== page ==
Encapsulation may be the answer here. With Encapsulation, we can ensure that we give direct access to data to the associated methods in the object and further give access to these methods to the outer world.

But does this mean that the outer world has no direct access to internal data? No, it does not.

The above code prints {id: 12, name: 'Isaac', marks: "Ninty One"} on the console. We were able to write a function that puts a check while setting the value for marks, but how do we ensure that the outer world has no direct access to data?

Ways to Achieve Encapsulation in Javascript

Trying for Encapsulation in JavaScript Using the Functional Scope

Since a variable inside a functional scope can not be accessed from outside, we can restrict the direct access to data using the functional scope. Let us understand with an example.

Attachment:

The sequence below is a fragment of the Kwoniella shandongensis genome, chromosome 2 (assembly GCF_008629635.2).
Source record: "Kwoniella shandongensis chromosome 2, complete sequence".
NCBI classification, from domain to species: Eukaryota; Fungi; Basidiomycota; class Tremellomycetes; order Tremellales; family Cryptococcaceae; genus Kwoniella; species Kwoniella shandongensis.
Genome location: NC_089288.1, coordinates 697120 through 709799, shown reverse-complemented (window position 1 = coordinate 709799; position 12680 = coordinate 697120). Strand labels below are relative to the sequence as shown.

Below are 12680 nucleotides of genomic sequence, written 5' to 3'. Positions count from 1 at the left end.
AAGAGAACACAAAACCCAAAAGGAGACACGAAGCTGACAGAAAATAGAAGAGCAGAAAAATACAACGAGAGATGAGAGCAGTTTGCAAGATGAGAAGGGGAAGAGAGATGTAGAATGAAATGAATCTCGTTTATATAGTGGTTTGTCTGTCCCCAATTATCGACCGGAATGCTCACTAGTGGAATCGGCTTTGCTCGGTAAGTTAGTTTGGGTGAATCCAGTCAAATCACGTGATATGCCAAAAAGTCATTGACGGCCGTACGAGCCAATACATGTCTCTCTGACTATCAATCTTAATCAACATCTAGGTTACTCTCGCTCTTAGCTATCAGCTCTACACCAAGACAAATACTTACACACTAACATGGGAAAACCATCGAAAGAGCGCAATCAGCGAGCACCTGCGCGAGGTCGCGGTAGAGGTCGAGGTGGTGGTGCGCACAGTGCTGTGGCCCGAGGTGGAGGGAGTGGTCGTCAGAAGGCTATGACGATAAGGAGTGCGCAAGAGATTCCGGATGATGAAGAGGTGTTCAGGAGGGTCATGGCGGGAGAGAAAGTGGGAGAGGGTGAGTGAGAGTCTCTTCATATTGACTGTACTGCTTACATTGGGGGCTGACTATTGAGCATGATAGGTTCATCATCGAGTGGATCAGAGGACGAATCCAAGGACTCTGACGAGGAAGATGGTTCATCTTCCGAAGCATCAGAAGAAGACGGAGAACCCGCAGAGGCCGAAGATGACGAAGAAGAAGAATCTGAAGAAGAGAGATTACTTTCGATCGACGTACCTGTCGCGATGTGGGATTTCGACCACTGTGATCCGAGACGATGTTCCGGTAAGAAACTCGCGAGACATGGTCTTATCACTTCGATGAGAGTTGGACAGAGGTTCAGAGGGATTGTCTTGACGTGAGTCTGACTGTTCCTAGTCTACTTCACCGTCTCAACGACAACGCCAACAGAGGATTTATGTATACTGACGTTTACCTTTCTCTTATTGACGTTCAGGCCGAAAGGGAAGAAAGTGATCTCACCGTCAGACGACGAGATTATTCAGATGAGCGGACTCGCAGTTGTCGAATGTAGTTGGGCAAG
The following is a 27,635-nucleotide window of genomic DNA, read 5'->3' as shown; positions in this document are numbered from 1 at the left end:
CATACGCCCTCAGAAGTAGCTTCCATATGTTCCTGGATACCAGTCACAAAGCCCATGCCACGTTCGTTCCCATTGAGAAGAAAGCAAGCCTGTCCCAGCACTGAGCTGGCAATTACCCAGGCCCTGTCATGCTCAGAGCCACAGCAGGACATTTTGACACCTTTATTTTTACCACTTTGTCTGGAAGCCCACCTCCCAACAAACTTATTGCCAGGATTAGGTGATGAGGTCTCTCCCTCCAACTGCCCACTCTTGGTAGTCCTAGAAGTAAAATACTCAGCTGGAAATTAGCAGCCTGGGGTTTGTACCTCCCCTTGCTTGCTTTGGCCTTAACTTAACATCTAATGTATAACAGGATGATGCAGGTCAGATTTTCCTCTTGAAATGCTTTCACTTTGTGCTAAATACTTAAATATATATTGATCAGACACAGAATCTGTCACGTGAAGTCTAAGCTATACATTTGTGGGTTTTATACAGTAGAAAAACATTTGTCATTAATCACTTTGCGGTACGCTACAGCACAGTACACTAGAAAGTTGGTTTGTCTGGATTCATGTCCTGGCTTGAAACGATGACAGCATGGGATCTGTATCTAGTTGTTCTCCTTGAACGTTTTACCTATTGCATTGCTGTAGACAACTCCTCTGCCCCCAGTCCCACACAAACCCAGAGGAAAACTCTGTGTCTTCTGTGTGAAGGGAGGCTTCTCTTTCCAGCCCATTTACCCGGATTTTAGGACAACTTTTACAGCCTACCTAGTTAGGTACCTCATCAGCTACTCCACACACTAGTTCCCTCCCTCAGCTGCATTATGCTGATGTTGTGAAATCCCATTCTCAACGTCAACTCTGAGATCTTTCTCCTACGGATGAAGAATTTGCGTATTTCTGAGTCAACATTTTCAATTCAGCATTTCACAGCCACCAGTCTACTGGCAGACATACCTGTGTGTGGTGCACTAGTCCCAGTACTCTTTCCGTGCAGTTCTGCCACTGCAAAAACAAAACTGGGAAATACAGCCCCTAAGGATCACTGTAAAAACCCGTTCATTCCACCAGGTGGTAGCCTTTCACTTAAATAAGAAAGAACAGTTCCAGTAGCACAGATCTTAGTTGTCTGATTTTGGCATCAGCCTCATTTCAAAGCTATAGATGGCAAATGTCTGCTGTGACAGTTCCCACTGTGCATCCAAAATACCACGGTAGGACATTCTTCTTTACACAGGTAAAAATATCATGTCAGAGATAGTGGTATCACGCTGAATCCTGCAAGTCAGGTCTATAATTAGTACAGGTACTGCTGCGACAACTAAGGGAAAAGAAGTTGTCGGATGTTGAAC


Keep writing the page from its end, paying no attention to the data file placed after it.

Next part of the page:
In the above example, we begin with writing a functioning student and adding all data (id, name, marks) and methods (setMarks) inside it. The idea is when this function is used in place of a plain object, we will be able to restrict the direct access to those contained in it. Using this, variables id, name, and marks are not accessible from the outer scope. But this also means that we will not be able to access the inner getter and setter methods. This looks like a half baked solution.

Let us now explore how can we achieve Encapsulation by enhancing this concept.

Achieving Encapsulation Using Closures

A closure is the combination of a function bundled together with references to its surrounding state. This means a function is able to remember the variables from the scope it was defined in, even when it now lives outside that scope. Let’s understand with an example